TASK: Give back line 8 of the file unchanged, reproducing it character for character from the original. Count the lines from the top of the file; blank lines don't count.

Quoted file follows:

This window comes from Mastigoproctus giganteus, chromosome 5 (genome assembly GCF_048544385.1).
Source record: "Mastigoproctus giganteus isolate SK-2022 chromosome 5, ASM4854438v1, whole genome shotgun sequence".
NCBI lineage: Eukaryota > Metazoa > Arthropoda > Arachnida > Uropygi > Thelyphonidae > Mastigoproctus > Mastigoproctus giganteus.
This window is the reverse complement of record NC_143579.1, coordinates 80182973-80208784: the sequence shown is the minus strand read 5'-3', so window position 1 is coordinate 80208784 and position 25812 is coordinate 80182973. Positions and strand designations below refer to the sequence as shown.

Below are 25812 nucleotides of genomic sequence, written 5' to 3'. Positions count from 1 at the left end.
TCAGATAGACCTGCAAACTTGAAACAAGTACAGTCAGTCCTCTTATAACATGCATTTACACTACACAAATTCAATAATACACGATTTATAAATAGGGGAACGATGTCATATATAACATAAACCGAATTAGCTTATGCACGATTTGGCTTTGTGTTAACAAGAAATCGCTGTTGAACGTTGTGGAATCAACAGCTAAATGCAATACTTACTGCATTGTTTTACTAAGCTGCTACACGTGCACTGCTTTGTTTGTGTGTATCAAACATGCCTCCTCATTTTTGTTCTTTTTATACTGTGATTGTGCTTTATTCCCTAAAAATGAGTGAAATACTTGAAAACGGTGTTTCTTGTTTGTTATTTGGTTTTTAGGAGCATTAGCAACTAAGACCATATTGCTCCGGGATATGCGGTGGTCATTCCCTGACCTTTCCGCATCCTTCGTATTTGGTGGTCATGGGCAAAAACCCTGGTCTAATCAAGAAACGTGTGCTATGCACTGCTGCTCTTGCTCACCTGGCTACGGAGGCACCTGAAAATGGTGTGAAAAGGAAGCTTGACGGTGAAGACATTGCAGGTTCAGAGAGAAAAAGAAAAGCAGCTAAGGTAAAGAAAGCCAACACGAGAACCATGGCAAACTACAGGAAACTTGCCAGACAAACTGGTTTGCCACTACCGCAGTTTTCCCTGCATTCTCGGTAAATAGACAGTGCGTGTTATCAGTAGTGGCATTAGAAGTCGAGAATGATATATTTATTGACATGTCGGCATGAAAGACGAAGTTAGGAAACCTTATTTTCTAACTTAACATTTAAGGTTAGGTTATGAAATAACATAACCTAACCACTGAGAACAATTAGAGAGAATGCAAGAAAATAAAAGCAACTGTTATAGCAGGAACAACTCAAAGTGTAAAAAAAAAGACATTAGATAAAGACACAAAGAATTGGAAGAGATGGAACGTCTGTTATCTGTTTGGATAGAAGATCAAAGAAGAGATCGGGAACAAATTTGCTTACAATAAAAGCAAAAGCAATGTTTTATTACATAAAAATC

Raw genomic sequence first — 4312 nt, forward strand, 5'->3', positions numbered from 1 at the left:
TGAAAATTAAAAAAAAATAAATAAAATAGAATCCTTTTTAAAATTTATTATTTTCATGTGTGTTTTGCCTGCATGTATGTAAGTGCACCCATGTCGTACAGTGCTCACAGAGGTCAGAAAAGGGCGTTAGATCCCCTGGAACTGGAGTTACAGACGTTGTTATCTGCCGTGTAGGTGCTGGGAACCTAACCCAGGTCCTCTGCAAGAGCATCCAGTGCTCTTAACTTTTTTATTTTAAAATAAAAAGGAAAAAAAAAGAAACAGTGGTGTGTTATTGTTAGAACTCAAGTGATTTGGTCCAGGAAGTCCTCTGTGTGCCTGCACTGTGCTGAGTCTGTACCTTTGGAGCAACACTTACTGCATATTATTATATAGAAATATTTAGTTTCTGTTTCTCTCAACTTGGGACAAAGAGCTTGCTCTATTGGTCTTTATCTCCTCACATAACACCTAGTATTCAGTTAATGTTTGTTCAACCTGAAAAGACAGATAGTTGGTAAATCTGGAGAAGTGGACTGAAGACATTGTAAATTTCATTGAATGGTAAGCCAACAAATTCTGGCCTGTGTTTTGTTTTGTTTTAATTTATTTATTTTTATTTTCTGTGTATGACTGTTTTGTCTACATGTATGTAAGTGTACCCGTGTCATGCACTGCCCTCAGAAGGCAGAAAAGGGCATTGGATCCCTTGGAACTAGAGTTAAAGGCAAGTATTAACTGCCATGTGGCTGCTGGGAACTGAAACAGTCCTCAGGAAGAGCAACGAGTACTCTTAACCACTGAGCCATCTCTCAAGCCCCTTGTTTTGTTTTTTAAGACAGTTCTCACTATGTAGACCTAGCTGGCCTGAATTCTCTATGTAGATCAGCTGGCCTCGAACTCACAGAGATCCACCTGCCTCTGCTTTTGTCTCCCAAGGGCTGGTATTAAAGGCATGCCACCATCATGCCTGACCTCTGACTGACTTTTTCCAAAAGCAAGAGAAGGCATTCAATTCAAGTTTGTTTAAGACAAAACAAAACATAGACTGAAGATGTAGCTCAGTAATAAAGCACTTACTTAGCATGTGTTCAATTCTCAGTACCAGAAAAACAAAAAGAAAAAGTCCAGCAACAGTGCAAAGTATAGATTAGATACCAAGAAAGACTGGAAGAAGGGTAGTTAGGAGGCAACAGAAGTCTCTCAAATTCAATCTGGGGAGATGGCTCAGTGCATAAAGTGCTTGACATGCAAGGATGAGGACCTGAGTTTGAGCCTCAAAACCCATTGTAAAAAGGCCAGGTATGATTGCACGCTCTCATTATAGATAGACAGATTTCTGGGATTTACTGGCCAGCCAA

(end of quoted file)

TGAAAATTAAAAAAAAATAAATAAAATAGAATCCTTTTTAAAATTTATTATTTTCATGTGTGTTTTGCCTGCATGTATGTAAGTGCACCCATGTCGTACAGTGCTCACAGAGGTCAGAAAAGGGCGTTAGATCCCCTGGAACTGGAGTTACAGACGTTGTTATCTGCCGTGTAGGTGCTGGGAACCTAACCCAGGTCCTCTGCAAGAGCATCCAGTGCTCTTAACTTTTTTATTTTAAAATAAAAAGGAAAAAAAAAGAAACAGTGGTGTGTTATTGTTAGAACTCAAGTGATTTGGTCCAGGAAGTCCTCTGTGTGCCTGCACTGTGCTGAGTCTGTACCTTTGGAGCAACACTTACTGCATATTATTATATAGAAATATTTAGTTTCTGTTTCTCTCAACTTGGGACAAAGAGCTTGCTCTATTGGTCTTTATCTCCTCACATAACACCTAGTATTCAGTTAATGTTTGTTCAACCTGAAAAGACAGATAGTTGGTAAATCTGGAGAAGTGGACTGAAGACATTGTAAATTTCATTGAATGGTAAGCCAACAAATTCTGGCCTGTGTTTTGTTTTGTTTTAATTTATTTATTTTTATTTTCTGTGTATGACTGTTTTGTCTACATGTATGTAAGTGTACCCGTGTCATGCACTGCCCTCAGAAGGCAGAAAAGGGCATTGGATCCCTTGGAACTAGAGTTAAAGGCAAGTATTAACTGCCATGTGGCTGCTGGGAACTGAAACAGTCCTCAGGAAGAGCAACGAGTACTCTTAACCACTGAGCCATCTCTCAAGCCCCTTGTTTTGTTTTTTAAGACAGTTCTCACTATGTAGACCTAGCTGGCCTGAATTCTCTATGTAGATCAGCTGGCCTCGAACTCACAGAGATCCACCTGCCTCTGCTTTTGTCTCCCAAGGGCTGGTATTAAAGGCATGCCACCATCATGCCTGACCTCTGACTGACTTTTTCCAAAAGCAAGAGAAGGCATTCAATTCAAGTTTGTTTAAGACAAAACAAAACATAGACTGAAGATGTAGCTCAGTAATAAAGCACTTACTTAGCATGTGTTCAATTCTCAGTACCAGAAAAACAAAAAGAAAAAGTCCAGCAACAGTGCAAAGTATAGATTAGATACCAAGAAAGACTGGAAGAAGGGTAGTTAGGAGGCAACAGAAGTCTCTCAAATTCAATCTGGGGAGATGGCTCAGTGCATAAAGTGCTTGACATGCAAGGATGAGGACCTGAGTTTGAGCCTCAAAACCCATTGTAAAAAGGCCAGGTATGATTGCACGCTCTCATTATAGATAGACAGATTTCTGGGATTTACTGGCCAGCCAA